Christine Assaf | ,| By
If you’ve ever heard of the book Men are From Mars, Women are Venus, then you know what I mean when I say that people sometimes speak two different languages. This got me to thinking about bosses and their employees. I’ve often had exit interviews where employees spilled their guts about the misdoings of their boss, only to hear manager’s say, “Well, why didn’t they say anything!” or “I never knew that!” This leads me to believe that supervisors may have lost the delicate touch of “Speaking Employee.” Here are a few examples:
“No, I’m fine.” OR “No, it’s okay.”
Translation: “I’m not fine.” OR “It’s not okay.”
In fact, most employees say this after having ideas squashed, too much put on their plate, or after an error was pointed out. A good indicator of this phrase is the tone and physical expression or gestures that come with it. If it sounds like it was said in a huff, chances are, they’re in a huff.
“Got a minute?” OR “Got a sec?”
Translation: “Got an hour?”
This is an indicator that the employees have some needs, emotions, or thoughts that they need to run by you. When a head pops in your door with this question, they want your undivided attention. Seriously. All your attention. Stop your email, silence your phone, shut the door and give it to them.
“When’s my next performance evaluation?”
Translation: “I need feedback…”
Employees crave interaction with their managers. Every employee wants to be rewarded when they do well or corrected when they make errors. Unfortunately, performance evaluations have been ingrained in the fabric of corporate culture as the formal way to give feedback. Use this cue as the “canary in the coal mine” that you need spend some time with your employees. Coach and counsel them year round, not just once a year for the matrix paper snore fest.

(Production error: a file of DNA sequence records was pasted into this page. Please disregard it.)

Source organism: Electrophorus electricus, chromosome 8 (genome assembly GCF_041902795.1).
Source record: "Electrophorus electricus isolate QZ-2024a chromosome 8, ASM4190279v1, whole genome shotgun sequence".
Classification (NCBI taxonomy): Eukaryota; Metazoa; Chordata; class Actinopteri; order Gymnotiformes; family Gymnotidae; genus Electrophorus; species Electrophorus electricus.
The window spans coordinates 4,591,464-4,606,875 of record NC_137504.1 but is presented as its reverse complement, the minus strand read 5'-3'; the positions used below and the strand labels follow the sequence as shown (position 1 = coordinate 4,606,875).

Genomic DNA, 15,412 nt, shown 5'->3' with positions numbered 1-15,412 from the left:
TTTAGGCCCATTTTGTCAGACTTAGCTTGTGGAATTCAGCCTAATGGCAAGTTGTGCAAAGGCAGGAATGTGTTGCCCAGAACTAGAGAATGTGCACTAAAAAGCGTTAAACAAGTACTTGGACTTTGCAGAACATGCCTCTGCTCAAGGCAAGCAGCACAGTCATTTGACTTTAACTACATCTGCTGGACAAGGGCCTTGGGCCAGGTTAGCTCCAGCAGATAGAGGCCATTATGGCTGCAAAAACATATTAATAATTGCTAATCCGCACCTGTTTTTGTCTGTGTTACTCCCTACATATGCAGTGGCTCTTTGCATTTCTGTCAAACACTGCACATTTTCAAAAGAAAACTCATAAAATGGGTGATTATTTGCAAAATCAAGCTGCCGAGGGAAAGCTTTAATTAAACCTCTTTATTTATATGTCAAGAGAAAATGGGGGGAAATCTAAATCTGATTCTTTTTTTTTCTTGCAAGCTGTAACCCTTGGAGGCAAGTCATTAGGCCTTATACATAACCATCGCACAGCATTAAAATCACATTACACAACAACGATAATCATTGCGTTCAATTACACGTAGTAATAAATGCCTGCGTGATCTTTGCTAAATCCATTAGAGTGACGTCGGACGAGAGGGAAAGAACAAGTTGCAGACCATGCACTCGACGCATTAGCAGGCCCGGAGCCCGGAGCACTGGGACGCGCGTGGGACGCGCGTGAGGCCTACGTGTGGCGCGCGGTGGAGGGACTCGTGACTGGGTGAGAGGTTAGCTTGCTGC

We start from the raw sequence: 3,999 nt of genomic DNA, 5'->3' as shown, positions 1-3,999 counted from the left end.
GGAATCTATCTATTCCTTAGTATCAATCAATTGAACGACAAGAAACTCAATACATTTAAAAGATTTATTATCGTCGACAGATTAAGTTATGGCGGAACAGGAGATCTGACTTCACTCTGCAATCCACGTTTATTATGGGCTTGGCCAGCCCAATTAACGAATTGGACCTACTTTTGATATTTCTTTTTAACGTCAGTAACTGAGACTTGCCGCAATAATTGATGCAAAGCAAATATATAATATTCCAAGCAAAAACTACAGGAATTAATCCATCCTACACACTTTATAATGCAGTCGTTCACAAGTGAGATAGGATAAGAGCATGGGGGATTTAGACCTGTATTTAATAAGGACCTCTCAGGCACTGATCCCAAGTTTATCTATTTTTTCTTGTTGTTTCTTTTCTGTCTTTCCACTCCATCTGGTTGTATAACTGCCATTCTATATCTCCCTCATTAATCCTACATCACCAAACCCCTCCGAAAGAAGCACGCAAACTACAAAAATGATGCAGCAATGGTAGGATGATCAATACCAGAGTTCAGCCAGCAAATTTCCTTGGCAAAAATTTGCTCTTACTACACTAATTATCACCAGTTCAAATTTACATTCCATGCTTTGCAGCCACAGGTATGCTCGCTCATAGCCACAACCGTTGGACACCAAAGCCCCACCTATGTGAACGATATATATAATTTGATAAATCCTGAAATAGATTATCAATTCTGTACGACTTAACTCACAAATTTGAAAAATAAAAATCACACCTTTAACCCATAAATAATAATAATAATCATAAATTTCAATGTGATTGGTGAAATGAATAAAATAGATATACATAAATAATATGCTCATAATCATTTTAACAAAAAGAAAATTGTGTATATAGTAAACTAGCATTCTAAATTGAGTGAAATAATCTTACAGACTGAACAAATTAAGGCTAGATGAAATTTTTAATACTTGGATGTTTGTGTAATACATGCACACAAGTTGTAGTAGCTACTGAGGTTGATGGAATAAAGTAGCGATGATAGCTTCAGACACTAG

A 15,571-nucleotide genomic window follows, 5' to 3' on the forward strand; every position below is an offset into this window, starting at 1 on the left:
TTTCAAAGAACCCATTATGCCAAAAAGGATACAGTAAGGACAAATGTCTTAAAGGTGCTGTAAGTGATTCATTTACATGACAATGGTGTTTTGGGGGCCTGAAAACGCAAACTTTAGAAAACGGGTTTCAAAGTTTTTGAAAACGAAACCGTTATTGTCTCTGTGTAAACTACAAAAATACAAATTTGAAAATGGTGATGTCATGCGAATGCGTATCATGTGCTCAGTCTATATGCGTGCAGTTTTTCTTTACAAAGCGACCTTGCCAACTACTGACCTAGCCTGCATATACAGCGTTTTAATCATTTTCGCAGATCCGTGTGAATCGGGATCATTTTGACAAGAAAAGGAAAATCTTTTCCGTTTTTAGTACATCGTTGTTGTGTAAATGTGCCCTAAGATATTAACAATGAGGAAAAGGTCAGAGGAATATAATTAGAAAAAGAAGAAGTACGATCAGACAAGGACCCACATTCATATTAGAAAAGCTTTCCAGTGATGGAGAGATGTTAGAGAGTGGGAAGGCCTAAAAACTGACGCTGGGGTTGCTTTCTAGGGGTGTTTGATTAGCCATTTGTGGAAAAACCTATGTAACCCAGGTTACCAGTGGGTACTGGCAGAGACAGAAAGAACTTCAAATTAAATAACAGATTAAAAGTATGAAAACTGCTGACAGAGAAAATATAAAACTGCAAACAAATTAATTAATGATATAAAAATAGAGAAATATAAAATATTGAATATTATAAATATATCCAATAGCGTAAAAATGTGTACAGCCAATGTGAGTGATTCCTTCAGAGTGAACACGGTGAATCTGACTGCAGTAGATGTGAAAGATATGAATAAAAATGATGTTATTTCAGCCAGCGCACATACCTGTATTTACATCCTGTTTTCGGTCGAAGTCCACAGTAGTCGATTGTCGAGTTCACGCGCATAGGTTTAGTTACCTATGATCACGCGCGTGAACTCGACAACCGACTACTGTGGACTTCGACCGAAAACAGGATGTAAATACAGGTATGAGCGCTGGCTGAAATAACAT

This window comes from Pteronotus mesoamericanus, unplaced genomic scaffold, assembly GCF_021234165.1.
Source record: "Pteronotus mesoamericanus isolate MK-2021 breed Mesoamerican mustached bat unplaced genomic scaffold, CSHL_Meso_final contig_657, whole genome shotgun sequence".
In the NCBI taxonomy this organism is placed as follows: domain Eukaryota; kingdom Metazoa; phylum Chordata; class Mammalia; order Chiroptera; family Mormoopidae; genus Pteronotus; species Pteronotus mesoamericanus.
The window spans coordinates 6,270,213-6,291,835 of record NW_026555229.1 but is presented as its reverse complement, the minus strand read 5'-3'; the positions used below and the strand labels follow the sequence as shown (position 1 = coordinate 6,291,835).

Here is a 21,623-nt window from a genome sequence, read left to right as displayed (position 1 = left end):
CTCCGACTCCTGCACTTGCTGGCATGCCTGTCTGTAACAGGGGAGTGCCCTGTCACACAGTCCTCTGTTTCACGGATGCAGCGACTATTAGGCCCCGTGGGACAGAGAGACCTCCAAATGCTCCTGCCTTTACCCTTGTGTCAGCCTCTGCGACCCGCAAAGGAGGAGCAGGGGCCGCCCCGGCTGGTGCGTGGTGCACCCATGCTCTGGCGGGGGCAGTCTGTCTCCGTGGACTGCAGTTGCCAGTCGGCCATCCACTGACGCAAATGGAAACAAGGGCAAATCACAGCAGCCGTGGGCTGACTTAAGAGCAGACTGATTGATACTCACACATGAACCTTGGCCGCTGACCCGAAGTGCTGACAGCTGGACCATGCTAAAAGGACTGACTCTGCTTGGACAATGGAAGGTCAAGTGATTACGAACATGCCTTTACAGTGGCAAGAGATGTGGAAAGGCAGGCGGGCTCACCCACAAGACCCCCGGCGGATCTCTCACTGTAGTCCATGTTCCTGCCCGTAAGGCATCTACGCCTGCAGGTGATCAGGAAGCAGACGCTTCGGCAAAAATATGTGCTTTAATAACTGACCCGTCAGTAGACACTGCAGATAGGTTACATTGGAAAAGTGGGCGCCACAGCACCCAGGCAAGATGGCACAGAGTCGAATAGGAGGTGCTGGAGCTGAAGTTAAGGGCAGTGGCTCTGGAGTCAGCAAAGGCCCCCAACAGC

“I never knew that.” OR “No one ever told me.”
Translation: “I feel out of the loop…”
Communication is probably the number one complaint I get from employees in the company surveys and exit interviews. When an employee is continually subverted and left out of important steps in a project they start to feel obsolete. To top that off, if the concern isn’t addressed, employees begin assuming negative reasons for the lack of the “heads up.” Instead try a five minute convo per day hitting the changes from the previous day, then there’s an avenue for open communication.
“When do you need it by?”
Translation: “I’m overloaded…” OR “I need to prioritize…”
Employees who have free time never ask this question, because they don’t have other deadlines. Employees who are overloaded get anxious with the amount of projects they are doing and start prioritizing based on due date. And it may be a good way to organize, but are they working on the highest impactful items? When you hear this response try responding with “What’s a realistic date you can get it to me?” And then really listen for the answer. Did they sigh? Did they list out a long litany of projects? Take care of your high-performers. Don’t let them drown themselves in work.
To sum up, keep in mind that employees aren’t going to divulge every indiscretion, issue, or concern openly and fully. You are their boss – they are fearful of the repercussions. Some may, but the majority will suffer in silence, or give you small clues about their needs. The key takeaway is – talk to your employees. Open communication can prevent misunderstandings or errors, not to mention, increase performance and team work. So when your spidey-sense is telling you something is wrong with what they said, did, or how they reacted – chances are, you’re right. But you’ll only ever know if you ask.
Are you listening?
Have you heard these before? Have you heard others? Let us know!